Gene Expression Profiling in Fetal, Aged, and Alzheimer Hippocampus: A Continuum of Stress-Related Signaling
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- Lukiw, W.J. Neurochem Res (2004) 29: 1287. doi:10.1023/B:NERE.0000023615.89699.63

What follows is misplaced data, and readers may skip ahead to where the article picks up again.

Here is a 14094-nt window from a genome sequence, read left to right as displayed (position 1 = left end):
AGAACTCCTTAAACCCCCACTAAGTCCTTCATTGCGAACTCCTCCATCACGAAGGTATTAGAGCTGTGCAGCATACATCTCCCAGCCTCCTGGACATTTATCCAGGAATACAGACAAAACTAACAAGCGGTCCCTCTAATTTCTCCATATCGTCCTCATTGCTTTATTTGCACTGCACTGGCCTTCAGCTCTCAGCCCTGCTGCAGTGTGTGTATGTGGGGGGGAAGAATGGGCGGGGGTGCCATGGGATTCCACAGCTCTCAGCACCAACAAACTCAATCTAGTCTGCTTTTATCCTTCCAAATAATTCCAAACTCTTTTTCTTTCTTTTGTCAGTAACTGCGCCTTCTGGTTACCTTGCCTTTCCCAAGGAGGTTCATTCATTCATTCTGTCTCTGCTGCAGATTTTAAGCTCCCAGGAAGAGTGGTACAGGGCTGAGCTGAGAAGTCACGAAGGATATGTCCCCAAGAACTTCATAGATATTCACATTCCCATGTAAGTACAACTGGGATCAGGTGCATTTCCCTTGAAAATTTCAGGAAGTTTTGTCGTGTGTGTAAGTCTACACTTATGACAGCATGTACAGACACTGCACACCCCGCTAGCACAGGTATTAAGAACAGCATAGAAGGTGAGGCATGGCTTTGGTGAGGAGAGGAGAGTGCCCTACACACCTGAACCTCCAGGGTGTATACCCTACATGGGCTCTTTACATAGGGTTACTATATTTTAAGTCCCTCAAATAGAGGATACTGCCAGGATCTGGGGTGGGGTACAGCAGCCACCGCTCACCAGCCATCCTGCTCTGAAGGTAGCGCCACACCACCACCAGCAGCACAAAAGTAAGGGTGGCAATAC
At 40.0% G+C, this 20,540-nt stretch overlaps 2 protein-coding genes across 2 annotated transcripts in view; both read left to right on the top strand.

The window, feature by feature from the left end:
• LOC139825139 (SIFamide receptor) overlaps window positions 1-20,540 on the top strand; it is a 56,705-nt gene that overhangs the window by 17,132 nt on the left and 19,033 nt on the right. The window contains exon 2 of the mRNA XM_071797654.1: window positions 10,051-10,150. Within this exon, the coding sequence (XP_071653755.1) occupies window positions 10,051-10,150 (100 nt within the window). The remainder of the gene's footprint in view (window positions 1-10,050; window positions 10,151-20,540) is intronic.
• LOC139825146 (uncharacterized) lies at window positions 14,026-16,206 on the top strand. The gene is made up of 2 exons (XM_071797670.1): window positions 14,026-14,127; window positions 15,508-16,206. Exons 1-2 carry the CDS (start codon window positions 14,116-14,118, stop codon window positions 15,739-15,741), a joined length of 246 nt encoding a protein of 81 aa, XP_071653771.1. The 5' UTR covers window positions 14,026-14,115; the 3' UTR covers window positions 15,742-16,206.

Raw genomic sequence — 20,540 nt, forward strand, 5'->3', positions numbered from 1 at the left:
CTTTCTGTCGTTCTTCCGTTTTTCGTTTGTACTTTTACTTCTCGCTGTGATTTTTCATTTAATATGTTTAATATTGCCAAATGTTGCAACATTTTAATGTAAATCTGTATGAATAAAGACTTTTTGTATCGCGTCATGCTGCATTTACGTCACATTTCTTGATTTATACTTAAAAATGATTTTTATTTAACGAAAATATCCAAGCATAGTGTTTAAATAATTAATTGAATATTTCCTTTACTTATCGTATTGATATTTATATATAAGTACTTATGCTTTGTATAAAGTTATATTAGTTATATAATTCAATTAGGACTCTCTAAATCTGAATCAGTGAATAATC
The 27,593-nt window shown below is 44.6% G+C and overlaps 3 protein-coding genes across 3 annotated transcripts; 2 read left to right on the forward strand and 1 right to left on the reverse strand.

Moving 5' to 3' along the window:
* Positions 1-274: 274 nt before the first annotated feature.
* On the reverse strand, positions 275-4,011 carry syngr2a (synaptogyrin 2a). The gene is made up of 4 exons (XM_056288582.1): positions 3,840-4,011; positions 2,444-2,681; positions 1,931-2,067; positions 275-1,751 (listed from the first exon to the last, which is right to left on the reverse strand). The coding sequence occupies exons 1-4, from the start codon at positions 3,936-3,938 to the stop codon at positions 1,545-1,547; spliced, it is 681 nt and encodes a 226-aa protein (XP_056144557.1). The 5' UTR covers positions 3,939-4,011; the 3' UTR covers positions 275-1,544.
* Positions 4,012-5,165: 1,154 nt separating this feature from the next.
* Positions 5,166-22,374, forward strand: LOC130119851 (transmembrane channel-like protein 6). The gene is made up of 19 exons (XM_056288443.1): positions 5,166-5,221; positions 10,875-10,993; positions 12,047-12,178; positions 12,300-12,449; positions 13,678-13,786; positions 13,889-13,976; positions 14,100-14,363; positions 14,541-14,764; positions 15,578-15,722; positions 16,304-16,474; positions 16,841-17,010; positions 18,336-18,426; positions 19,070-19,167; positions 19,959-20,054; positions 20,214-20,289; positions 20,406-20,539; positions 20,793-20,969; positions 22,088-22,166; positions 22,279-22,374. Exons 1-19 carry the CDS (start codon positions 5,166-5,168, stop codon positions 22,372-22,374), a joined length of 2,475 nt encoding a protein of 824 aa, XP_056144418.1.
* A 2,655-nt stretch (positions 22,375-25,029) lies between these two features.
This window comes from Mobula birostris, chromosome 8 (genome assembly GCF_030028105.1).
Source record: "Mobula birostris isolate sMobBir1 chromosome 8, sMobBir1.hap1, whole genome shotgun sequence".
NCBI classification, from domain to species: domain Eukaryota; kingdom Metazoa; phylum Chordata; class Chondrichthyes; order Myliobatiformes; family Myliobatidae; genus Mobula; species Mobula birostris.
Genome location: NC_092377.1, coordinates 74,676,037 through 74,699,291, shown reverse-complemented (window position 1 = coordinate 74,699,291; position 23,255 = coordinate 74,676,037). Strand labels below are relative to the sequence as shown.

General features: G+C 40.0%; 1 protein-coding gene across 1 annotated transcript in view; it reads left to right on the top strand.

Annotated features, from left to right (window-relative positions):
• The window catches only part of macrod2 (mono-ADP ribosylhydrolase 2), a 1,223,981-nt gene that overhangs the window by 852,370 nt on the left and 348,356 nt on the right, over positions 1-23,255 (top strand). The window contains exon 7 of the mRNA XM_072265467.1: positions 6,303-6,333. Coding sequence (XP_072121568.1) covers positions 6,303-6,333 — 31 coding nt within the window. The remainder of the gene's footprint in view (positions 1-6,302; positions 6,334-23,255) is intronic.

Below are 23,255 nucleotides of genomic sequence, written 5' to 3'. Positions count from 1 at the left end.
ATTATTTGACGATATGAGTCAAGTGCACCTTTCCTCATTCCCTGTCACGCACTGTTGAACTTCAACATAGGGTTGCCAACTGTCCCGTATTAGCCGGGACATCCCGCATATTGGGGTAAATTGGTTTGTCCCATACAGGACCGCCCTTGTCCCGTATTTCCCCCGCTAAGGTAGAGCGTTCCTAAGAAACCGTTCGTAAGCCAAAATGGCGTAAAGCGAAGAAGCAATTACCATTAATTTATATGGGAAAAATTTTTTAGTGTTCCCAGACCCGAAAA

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While specific components of normal brain aging and Alzheimer's disease (AD) appear to be genetically determined, it is not well understood whether AD is due to accelerated aging or if AD represents an independent disease entity superimposed upon senescence. Using gene expression profiling, significant alterations in brain-specific transcription patterns have been observed between AD and age-matched controls. In AD, although a general depression in brain genetic output has been reported, there are robust increases in the expression of potentially neuropathological genes. The data in this study show increases in the RNA abundance patterns for a stress-response, proinflammatory, apoptotic, and angiogenic gene family that occur during the transition from fetal to aged, and again during the transformation from aged to AD brain. Significantly up-regulated RNAs include those encoding stress-induced factors (HSP70), transcriptional repressors (DAXX), pentraxins (SAP), proapoptosis factors (FAS and DAXX), and several inflammatory markers (βAPP, CEX1, NF-IL6, NF-kappaBp100, cyclooxygenase-2, IL-1α and IL-1β precursors and cPLA2). These findings support the hypothesis that there is a continuum of stress-related gene expression as the brain ages and an advancement of inflammatory, apoptotic, and angiogenic gene signaling that correlates with the transition to AD.